Dear CCW Family,
I was in seminary during the days of the flower children. We wore tattered bell-bottom jeans and blue work shirts with embroidered flowers and sewn-in messages about peace. On mine, those messages were also about Christ. My boots were full leather with lots of lacing. My medallion was a fish, or a cross on a leather string, way larger than you might think. We held up two fingers to symbolize peace. Our hair was long.
We were all caught up in the movement to some degree. I’m not saying this was right or wrong, but it was certainly so. Our professors watched all this with amazement. We were not being rebellious as much as lured into something different than the status quo, known then as the establishment. I still bear a certain aversion to institutionalism. I wasn’t rabid, but I heard the music of freedom from the rigid, predictable lives of many who had gone before us.
Surprisingly, though masses of young people wasted their lives in sex and drugs during this time, many others were converted to Christ. I experienced a remarkable openness among people as I shared the gospel. The resistance was down and young people everywhere were discussing new philosophies. Christ and the gospel were among them. And most younger people were not at all afraid to discuss Him. Jesus, after all, was the original anti-establishment leader. In many ways, I learned most of all of my first views about evangelism in this context.
Though most of the action took place on the coasts, we all knew the acoustical music, the language, the unpretentious way to act. We had Christian versions of much of that. We were certainly affected, though more moderately than those who had left their parents, hit the road, and “kept on truckin'” to California or Colorado. Most of us as believers in the South didn’t know the pain side and the anarchical side of the movement at all. We sniffed the air of freedom though.
That love for sharing the message of Christ has never left me. Nothing is more pleasing than a sincere discussion about what matters. I want the person talking with me to think, “This is the best conversation I’ve had in my whole life!” even if the message is hard and revealing and convicting. It has to be authentic, or “real” as we said back then.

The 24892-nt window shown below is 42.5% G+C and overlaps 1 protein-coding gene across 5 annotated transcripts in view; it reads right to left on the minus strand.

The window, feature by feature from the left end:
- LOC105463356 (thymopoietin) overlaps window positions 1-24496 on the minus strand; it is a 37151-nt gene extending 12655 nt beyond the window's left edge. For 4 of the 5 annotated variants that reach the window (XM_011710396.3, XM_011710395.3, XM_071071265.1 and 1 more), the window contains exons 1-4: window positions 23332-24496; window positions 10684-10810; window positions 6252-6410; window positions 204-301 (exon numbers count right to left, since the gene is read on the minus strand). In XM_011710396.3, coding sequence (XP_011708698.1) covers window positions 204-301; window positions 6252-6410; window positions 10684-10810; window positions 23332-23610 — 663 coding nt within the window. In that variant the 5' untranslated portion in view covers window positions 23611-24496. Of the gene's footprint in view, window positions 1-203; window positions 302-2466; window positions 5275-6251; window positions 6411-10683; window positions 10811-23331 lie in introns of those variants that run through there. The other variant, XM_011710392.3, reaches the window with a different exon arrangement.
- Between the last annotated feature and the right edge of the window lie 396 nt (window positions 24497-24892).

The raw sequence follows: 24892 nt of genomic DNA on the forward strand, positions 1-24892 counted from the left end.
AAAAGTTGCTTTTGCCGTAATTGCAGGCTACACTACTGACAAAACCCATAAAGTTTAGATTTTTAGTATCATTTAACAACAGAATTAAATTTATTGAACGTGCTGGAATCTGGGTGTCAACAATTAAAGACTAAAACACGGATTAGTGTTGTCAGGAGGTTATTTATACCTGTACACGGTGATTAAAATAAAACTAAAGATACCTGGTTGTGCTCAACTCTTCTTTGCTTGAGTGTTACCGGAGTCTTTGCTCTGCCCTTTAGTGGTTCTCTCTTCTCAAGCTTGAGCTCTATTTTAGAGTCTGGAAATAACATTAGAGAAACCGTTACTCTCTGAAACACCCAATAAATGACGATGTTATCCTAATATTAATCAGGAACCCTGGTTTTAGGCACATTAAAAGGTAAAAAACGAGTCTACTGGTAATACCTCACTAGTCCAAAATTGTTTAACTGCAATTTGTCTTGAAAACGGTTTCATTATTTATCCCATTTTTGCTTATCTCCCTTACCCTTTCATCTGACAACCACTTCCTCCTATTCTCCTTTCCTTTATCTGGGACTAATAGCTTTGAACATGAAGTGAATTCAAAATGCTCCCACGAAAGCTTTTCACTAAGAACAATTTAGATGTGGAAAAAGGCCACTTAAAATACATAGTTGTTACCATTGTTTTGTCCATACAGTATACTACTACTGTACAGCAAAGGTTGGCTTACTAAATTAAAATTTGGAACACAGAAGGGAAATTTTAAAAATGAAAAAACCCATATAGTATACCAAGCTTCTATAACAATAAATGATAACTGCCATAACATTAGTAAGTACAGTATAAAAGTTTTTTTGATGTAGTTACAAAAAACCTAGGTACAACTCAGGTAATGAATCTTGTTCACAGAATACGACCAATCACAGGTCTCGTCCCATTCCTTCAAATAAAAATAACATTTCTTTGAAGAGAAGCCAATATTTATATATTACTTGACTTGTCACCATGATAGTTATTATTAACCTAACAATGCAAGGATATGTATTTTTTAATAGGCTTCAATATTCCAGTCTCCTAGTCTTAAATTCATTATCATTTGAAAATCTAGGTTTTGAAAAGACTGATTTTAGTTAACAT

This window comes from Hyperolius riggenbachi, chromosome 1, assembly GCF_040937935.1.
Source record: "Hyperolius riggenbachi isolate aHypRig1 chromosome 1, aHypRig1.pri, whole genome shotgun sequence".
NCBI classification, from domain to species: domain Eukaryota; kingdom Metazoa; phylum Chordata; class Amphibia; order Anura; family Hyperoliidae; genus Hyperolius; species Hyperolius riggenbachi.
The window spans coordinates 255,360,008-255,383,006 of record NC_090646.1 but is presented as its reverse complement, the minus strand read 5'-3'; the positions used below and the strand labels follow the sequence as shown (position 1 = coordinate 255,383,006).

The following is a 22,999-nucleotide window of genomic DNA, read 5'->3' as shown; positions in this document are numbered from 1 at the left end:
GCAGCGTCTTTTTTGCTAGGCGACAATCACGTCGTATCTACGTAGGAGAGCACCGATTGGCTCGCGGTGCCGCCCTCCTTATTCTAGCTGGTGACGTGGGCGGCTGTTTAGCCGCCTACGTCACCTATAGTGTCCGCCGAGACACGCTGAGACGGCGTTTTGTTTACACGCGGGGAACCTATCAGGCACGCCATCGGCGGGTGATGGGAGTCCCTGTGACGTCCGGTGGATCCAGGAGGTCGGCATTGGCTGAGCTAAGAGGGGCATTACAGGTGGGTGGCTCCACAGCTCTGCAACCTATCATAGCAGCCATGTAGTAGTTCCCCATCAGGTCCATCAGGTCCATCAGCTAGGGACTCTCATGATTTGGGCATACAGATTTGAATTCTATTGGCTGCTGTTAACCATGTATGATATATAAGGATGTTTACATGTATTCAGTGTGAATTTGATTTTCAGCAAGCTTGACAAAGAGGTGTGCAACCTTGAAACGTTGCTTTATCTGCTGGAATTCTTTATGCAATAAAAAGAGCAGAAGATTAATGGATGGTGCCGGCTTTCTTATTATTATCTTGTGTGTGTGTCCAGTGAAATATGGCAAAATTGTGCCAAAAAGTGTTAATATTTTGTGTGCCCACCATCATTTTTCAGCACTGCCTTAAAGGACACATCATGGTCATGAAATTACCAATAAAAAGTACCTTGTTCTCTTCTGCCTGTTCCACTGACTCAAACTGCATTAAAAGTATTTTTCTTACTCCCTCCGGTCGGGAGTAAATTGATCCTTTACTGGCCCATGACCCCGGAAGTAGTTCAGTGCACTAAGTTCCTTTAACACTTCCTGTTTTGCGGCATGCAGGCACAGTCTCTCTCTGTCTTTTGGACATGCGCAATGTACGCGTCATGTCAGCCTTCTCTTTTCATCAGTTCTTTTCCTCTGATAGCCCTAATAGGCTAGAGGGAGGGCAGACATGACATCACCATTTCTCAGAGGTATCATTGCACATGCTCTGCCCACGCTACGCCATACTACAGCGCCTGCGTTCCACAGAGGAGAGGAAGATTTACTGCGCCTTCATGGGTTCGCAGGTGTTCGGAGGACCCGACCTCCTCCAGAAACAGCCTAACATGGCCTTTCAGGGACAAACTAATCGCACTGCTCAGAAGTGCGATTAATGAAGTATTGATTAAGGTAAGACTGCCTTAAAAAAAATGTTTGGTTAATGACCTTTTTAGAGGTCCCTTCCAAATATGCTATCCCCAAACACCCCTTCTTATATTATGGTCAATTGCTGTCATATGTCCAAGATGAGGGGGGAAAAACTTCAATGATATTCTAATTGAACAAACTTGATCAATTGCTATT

We are all affected by our past. I certainly was. CCW has some of the marks of the way I learned Christ in those years, though there are other influences also. The emphasis on the true gospel and the transformation of lives in a “real” way is huge. The willingness to try what we read about in the Bible. The importance of a simple message and an unabashed love for the Bible . . . one that you wear openly. An expectation that people want the truth when God draws them. A desire to be honest and unpretentious. A distaste for the affects of wealth, and a love to give.
I dress up better these days, but hope that my heart is right with God for all the tasks before us. God has given us the best team possible, even though they were born in a different era. Please pray for Steve Burchett, Kole Farney, Daryl Wingerd, Selamab Assefa, Shane Griffin, Tony Barmann and Bryan Elliff. And pray for me. We have much to do. The invitations to write and travel and teach are encouraging and keep us as busy as we believe God wants us to be. Your prayers really do help and we beg you for them.
Keep on truckin’,
P.S. I have to tell you this. My wife encouraged me to buy some earth shoes (thicker sole than heel, which were then part of the right clothes to wear for the movement) to take on our honeymoon. I ended up eventually wearing them to mow the lawn in. On our anniversary, August 7th, exactly 20 years after buying those weird shoes, the sole came off. We took a picture of it! (But we didn’t think there was any symbolism in it.)